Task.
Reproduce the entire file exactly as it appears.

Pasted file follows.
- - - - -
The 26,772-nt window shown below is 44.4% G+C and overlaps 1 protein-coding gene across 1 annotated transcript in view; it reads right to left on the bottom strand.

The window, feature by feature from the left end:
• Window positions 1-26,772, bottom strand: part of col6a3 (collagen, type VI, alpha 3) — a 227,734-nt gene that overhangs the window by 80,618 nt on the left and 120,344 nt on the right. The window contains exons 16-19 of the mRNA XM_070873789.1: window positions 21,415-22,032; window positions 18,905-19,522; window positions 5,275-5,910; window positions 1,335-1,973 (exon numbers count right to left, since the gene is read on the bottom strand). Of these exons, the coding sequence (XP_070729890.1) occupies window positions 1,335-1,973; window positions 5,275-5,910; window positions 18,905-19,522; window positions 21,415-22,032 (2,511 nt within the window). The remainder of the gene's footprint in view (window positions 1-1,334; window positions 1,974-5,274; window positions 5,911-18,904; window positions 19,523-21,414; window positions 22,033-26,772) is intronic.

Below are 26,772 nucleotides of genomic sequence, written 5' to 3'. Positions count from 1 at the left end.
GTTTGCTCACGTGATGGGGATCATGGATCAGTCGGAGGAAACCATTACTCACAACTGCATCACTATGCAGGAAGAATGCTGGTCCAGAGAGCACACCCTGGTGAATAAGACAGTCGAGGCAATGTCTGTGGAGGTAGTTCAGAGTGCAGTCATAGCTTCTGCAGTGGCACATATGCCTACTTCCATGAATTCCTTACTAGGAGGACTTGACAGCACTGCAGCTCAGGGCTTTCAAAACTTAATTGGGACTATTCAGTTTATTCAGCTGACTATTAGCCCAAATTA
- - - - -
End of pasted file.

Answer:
The 26,772-nt window shown below is 44.4% G+C and overlaps 1 protein-coding gene across 1 annotated transcript in view; it reads right to left on the bottom strand.

The window, feature by feature from the left end:
• Window positions 1-26,772, bottom strand: part of col6a3 (collagen, type VI, alpha 3) — a 227,734-nt gene that overhangs the window by 80,618 nt on the left and 120,344 nt on the right. The window contains exons 16-19 of the mRNA XM_070873789.1: window positions 21,415-22,032; window positions 18,905-19,522; window positions 5,275-5,910; window positions 1,335-1,973 (exon numbers count right to left, since the gene is read on the bottom strand). Of these exons, the coding sequence (XP_070729890.1) occupies window positions 1,335-1,973; window positions 5,275-5,910; window positions 18,905-19,522; window positions 21,415-22,032 (2,511 nt within the window). The remainder of the gene's footprint in view (window positions 1-1,334; window positions 1,974-5,274; window positions 5,911-18,904; window positions 19,523-21,414; window positions 22,033-26,772) is intronic.

Below are 26,772 nucleotides of genomic sequence, written 5' to 3'. Positions count from 1 at the left end.
GTTTGCTCACGTGATGGGGATCATGGATCAGTCGGAGGAAACCATTACTCACAACTGCATCACTATGCAGGAAGAATGCTGGTCCAGAGAGCACACCCTGGTGAATAAGACAGTCGAGGCAATGTCTGTGGAGGTAGTTCAGAGTGCAGTCATAGCTTCTGCAGTGGCACATATGCCTACTTCCATGAATTCCTTACTAGGAGGACTTGACAGCACTGCAGCTCAGGGCTTTCAAAACTTAATTGGGACTATTCAGTTTATTCAGCTGACTATTAGCCCAAATTA